PhD in Public Policy

Stephen Marquis ’15

Steve Marquis

Career

  • Current position: Director of Operations, Regional School Unit 21
  • Position during PhD studies: Principal, Sea Road Elementary School

Stephen has been an educator for nearly twenty-five years, beginning as a special education teacher. Through coursework and professional experience he has earned seven Maine educator certifications. 

Degrees:

  • PhD in Public Policy with a concentration in Educational Leadership and Policy, University of Southern Maine, 2015
  • MS in Educational Leadership, University of Southern Maine, 2000
  • BS in Education and Secondary Social Studies, University of Maine, 1992 

Memberships and associations:

  • Maine ASCD Board of Directors
  • York County Superintendents Association
  • York County Administrative Certification Collaborative 
  • Maine Principals Association 

Awards:

  • Terrel H. Bell award for Outstanding Leadership, 2016

Dissertation

Title: Investigating the Influence of Professional Development on Teacher Perceptions of I Engineering Self-Efficacy

Dissertation Abstract: This mixed-methods study examines the influence of a professional-development intervention to support educators in the integration of engineering education at the elementary level. Particular consideration focused on the evolution of teachers’ perceptions of engineering self-efficacy following engagement in professional development intended to support the introduction of engineering in selected grade-five classrooms. The significance of this study rests in the reality that as interest in K-12 engineering grows, reform efforts necessary to support the professional development and instructional needs of educators too must grow. Through enhanced teacher professional development, and increased levels of self-efficacy, the ultimate goal of strengthening the United States’ position as a global leader of innovation and design may be achieved. A review of relevant literature on engineering goals, teacher knowledge, teacher knowledge of engineering, and professional development, was completed to gain a better understanding of the issues educators face as they plan to include engineering in elementary schools. From that review, two research questions for further examination were developed. (1) How do teacher perceptions of engineering self-efficacy evolve during implementation of an instructional unit in engineering? (2) What is the relationship between a professional development intervention in engineering and teachers’ perceptions of their content knowledge and pedagogical-content knowledge in engineering? Qualitative and quantitative data-collection strategies were conducted concurrently. Data were collected by three means: (1) three in-depth interviews with each participant; (2) pre- and post-intervention focus-group interviews with participants; and (3) an engineering self-efficacy scale completed at both the outset and conclusion of the study by research participants. The Teaching Engineering Self-Efficacy Scale (TESS) for K-12 Teachers survey instrument was selected for this study as it provided a means by which to measure change in engineering self-efficacy.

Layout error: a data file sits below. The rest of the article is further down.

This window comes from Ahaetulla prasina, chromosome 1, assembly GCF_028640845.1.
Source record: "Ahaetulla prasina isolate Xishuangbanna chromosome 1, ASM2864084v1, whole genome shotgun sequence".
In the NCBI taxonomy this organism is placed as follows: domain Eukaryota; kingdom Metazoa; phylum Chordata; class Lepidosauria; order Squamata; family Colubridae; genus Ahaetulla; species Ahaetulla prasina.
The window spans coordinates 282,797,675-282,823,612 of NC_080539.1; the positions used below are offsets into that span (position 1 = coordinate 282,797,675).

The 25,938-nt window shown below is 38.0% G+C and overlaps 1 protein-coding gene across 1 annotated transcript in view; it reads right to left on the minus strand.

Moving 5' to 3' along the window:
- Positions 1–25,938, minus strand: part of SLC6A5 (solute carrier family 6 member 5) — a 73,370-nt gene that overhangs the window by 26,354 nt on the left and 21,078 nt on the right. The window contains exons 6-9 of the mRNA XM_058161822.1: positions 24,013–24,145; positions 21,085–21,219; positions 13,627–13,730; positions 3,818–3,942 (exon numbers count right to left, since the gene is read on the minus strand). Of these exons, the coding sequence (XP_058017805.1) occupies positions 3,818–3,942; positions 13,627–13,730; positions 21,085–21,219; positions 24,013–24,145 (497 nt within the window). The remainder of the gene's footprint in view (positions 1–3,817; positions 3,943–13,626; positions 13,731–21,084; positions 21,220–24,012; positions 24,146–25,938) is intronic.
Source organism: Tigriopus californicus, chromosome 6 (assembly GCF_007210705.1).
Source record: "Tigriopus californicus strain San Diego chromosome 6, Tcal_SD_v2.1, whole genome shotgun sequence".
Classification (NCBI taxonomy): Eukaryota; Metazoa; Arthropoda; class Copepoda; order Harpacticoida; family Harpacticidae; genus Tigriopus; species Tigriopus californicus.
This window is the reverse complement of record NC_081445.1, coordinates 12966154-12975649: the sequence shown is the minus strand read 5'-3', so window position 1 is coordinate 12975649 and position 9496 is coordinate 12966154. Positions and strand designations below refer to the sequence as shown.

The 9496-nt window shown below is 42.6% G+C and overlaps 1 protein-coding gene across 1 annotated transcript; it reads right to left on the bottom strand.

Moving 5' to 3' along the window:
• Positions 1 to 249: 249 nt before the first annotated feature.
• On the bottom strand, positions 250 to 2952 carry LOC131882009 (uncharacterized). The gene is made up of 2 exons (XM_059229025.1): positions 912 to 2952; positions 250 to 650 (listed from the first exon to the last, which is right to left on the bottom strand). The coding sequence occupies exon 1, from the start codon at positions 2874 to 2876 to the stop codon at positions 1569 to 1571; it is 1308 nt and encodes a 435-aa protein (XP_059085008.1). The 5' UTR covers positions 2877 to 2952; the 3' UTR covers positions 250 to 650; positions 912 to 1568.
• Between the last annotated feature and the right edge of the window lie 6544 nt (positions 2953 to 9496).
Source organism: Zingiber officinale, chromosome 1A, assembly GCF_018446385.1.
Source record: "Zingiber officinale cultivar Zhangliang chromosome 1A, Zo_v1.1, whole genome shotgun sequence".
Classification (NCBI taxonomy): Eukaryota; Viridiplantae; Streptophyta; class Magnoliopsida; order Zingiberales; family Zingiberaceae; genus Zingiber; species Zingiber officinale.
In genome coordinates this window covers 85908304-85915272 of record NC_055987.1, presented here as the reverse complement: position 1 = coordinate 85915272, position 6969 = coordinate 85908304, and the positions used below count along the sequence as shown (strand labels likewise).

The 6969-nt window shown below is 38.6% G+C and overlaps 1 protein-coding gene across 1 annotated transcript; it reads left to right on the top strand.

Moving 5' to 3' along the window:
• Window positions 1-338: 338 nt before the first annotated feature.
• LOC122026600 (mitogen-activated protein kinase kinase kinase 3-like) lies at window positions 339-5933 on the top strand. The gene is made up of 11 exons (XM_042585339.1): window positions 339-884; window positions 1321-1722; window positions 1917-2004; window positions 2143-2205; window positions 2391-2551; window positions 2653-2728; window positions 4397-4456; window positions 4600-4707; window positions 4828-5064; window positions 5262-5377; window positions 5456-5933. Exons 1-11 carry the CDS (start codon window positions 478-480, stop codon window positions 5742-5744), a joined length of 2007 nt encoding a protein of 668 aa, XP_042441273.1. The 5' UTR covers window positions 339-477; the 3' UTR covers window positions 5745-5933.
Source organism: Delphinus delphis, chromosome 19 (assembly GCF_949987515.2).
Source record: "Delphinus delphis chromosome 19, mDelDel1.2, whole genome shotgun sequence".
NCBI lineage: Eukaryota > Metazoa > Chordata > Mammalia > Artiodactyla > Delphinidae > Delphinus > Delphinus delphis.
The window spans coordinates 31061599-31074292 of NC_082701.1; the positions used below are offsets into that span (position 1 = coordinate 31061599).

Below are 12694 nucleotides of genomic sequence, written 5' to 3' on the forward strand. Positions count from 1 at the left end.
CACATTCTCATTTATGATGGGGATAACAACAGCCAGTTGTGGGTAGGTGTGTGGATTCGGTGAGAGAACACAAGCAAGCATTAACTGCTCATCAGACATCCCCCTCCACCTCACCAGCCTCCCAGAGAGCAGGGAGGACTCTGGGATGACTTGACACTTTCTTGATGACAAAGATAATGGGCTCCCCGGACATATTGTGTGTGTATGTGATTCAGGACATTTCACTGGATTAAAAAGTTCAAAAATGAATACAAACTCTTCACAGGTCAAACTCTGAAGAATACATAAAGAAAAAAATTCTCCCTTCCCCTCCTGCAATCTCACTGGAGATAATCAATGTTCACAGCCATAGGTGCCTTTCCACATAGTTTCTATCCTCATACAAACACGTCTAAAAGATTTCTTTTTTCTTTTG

The results of the study reveal that all three study participants reported gains in all six sections on the TESS instrument. Pre- and post-TESS survey results reflect teacher perceptions of measureable improvement in their engineering pedagogical-content knowledge following a professional development experience, and subsequent presentation of an instructional unit in engineering. Those gains were consistent with findings from interviews with study participants that reflect perceived gains in confidence in the ability to teach engineering concepts in their grade-five classrooms.

This study suggests that elementary teachers with minimal, if any, formal academic preparation in engineering curriculum, assessment, and instruction can indeed integrate engineering integrate engineering concepts into their teaching. Through interactions with students, colleagues, and professional development interventionists, teachers developed increased levels of teaching engineering self-efficacy. This study suggests that professional development experiences that require participants to experience and present hands-on and student centered engineering tasks, learn engineering concepts as they teach them. One contribution of this study to the literature is underlining the fact that the ultimate goal of teacher-education professional-development experiences should not be simply preparing highly efficacious teachers, but more importantly preparing highly efficacious teachers who have solid engineering content knowledge.